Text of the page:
Procedures where the animals are likely to experience severe pain, suffering or distress, or long-lasting moderate pain, suffering or distress as well as procedures, that are likely to cause severe impairment of the well-being or general condition of the animals are classified as ‘severe’. Examples include:

  • any test where death is the end-point or fatalities are expected
  • testing a device that could cause pain/death if it were to fail
  • inescapable electric shocks
  • breeding animals with genetic disorders that are expected to experience severe and persistent impairment of general condition, for example Huntington’s disease, and muscular dystrophy

In 2016, 153,558 procedures (experimental and breeding) in Great Britain were reported as severe (3.9% of all procedures). 133,240 (86.8%) of these procedures were in mice, 9,859 (6.4%) were in fish, and 5,740 (3.7%) were in rats. The remaining 3.1% of severe procedure took place in other species including guinea-pigs, rabbits, dogs, ferrets, pigs, birds, primates, and amphibians.

Induction of liver failure in mice

Liver failure is an extremely serious condition and remains a major problem across the world. Alcohol, diet, and drugs are major influences of liver injury, and damage to the liver tissue can provoke the body’s immune system into a response. This response may exacerbate the injury, worsening liver problems. Patients with severe forms of liver damage also show defects in their immune system that make them particularly susceptible to contracting infections. Research is needed to help advance our understanding of how the immune system reacts to liver injury and how to prevent the rapid deterioration of the organ due to an excessive immune response. Despite great advances using liver disease patients and techniques that do not require live animals, the use of animal models is still essential to look at the complicated interactions between liver disease and the immune system. Therefore, mice models of acute liver injury are often used in this area of research.

Acute liver failure in mice can be induced in different ways. Mice may be fasted (with free access to water) to ensure that glutathione levels are depleted, and then administrated with Paracetamol via intraperitoneal or oral gavage. Another way consists of administrating mice with D-galactosamine (Gal) and LPS - the animals reach the acute stage of liver failure by 8-12 hours. During these procedures, anaesthesia and techniques to reduce harm are used wherever possible to minimising suffering.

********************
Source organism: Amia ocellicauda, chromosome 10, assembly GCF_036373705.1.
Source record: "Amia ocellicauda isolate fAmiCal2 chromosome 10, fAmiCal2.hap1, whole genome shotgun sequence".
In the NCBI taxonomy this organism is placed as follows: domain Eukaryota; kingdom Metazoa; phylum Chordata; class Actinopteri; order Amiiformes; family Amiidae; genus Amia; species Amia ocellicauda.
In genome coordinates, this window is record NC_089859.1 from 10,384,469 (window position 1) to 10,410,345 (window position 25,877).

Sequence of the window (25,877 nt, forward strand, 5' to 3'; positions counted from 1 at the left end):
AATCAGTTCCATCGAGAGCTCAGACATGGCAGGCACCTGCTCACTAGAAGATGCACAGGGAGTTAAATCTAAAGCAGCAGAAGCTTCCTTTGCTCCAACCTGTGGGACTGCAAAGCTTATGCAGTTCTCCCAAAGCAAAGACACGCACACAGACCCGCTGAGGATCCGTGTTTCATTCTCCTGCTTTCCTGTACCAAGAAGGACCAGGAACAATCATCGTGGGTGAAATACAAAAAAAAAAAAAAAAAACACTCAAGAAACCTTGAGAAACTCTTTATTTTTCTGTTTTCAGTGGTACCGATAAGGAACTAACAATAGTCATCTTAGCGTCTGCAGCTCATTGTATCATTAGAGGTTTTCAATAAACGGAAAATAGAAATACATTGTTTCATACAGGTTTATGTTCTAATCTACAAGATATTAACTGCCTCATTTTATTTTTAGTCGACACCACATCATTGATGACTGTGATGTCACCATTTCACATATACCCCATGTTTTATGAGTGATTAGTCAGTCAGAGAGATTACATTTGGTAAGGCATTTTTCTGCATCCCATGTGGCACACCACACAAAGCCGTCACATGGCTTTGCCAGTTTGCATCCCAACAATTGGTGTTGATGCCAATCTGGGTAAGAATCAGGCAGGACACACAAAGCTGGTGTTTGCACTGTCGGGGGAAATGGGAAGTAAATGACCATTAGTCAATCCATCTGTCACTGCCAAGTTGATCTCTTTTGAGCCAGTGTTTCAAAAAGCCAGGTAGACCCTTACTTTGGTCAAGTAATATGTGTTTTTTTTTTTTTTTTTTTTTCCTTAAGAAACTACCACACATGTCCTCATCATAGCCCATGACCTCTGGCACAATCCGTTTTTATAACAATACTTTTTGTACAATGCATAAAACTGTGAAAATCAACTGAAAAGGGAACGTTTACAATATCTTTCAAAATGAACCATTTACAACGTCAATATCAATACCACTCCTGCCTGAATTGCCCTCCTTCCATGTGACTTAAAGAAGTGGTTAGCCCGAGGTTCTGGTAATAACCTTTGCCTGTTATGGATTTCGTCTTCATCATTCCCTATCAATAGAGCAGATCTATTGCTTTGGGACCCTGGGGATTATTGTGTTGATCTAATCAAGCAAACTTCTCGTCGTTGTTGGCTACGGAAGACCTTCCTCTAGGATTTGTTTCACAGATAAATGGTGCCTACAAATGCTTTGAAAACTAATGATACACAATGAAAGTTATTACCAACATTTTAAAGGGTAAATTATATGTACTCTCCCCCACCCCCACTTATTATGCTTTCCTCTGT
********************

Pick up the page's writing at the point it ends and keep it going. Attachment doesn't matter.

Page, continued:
Inducing Parkinson's disease in a marmoset (species of monkey)

"The marmoset is injected in the stomach with a substance called MPTP, which is known to cause symptoms like those of Parkinson's disease. After a series of injections, the marmoset becomes increasingly less able to move and experiences 'tremors' that are typical of Parkinson's. In the end he is unable to balance on a perch, loses body weight and has to be hand fed, given extra fluids and kept warm. He then slowly begins to recover and over several weeks regains movement until he is almost physically fit, although still with a slight tremor. The marmoset is then used to test the effectiveness of a potential drug for Parkinson's, which is given by injection into the stomach either once or several times."

Example taken from Openness in Animal Research Dialogue.

This video shows Geoff Butcher, a patient with Parkinson’s Disease,  interviewing a scientist who uses Marmosets as an animal model to  investigate Parkinson's disease. The scientist does this by using MPTP to destroy the substantia nigra in the Marmosets. This is the part of the brain that is associated with the fine control of movement. Damage to the substantia nigra that causes the symptoms of Parkinson's disease.

In 2016, 20 experimental procedures in primates were reported as severe.

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